Almeida Theatre



  • A small venue in Islington, north London, that has established itself as one of the UK's most dynamic and innovative producing theaters. The building opened in 1837 as the Islington Literary and Scientific Institution, a forum for lectures and demonstrations that included the unwrapping of one of the first Egyptian mummies brought to Britain. It subsequently served as a music club and a Salvation Army hall before falling derelict. In 1980 it was reopened by the founder and first director of the Almeida Theatre Company, Pierre Audi.

    The Almeida's golden era began in 1990, when Jonathan Kent (1955 - ) and Ian McDiarmid (1944 - ) becameits joint artistic directors and instituted a policy of presenting British andforeign classics in sometimes startling new versions. The theater quickly becameone of the most talked about in London, not least because of the readiness ofinternational celebrities (Juliette Binoche, Kevin Spacey, Cate Blanchett) towork there for little more than kudos. Famous Almeida productions of this erainclude Euripides' Medea (1994) with Diana Rigg and Hamlet(1995) with Ralph Fiennes, both of which transferred to Broadway and won Tonyawards; a version of Chekhov's Ivanov (1997) travelled to Moscow.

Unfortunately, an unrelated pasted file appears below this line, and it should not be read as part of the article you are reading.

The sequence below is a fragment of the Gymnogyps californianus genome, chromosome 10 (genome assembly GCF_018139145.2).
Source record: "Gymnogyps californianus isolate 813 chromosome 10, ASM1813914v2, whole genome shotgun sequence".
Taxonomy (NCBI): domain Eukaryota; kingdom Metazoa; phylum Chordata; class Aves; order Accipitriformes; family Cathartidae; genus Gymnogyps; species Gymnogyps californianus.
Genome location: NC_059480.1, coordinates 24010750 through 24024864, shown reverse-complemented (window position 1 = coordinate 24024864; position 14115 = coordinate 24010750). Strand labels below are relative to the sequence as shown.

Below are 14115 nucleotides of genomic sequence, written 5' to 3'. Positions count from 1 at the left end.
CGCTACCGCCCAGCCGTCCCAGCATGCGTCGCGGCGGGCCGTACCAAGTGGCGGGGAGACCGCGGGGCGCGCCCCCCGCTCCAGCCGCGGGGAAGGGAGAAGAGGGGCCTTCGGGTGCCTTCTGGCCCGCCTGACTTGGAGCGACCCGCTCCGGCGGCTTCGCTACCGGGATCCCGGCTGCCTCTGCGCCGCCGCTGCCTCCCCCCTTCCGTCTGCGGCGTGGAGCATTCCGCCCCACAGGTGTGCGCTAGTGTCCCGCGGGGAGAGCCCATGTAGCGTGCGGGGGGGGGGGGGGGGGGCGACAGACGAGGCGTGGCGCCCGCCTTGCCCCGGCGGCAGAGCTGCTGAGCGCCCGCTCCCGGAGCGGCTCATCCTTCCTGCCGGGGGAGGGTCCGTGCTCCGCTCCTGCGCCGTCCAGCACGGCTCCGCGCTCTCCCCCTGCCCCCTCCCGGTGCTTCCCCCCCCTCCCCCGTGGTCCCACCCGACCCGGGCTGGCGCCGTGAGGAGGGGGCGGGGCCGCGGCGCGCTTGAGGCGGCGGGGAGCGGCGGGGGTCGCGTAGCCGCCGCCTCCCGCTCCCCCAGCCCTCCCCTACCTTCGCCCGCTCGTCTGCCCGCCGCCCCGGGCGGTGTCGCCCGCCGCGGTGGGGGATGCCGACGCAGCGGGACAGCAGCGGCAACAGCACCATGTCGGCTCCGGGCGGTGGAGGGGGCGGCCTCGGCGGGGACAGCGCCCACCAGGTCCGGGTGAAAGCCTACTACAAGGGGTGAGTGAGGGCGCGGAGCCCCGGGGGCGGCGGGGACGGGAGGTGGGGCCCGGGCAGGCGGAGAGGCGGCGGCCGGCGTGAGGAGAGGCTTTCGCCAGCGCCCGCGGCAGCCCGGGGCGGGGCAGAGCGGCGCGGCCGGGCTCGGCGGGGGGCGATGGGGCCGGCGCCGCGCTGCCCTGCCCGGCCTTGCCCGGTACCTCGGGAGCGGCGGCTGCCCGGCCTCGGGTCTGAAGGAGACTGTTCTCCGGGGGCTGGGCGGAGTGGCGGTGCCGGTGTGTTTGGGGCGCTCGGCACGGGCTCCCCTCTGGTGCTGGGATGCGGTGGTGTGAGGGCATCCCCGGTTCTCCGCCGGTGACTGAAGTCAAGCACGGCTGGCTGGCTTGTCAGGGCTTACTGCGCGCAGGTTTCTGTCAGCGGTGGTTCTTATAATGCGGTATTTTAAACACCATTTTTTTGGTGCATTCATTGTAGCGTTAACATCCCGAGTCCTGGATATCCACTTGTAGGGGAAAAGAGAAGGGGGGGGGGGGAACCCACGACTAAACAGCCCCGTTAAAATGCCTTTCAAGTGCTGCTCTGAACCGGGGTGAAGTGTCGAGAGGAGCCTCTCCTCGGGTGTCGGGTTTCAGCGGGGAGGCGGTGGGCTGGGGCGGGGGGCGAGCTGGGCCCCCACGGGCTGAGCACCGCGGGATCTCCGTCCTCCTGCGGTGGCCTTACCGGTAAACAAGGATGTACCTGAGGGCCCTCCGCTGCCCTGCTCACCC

In 2000 the Almeida closed for major renovations and the company moved to a temporary home in a former bus garage near King's Cross Station. For the last production before the move, a spectacular version of The Tempest, the Almeida stage was completely flooded and a hole was made in the roof for the entrances of Ariel. In 2002 the theater reopened under a new artistic director, Michael Attenborough. Triumphant productions of Ibsen's The Lady from the Sea (2003), Albee's The Goat (2004), and Tom Kempinski's Duetfor One (2009) have followed.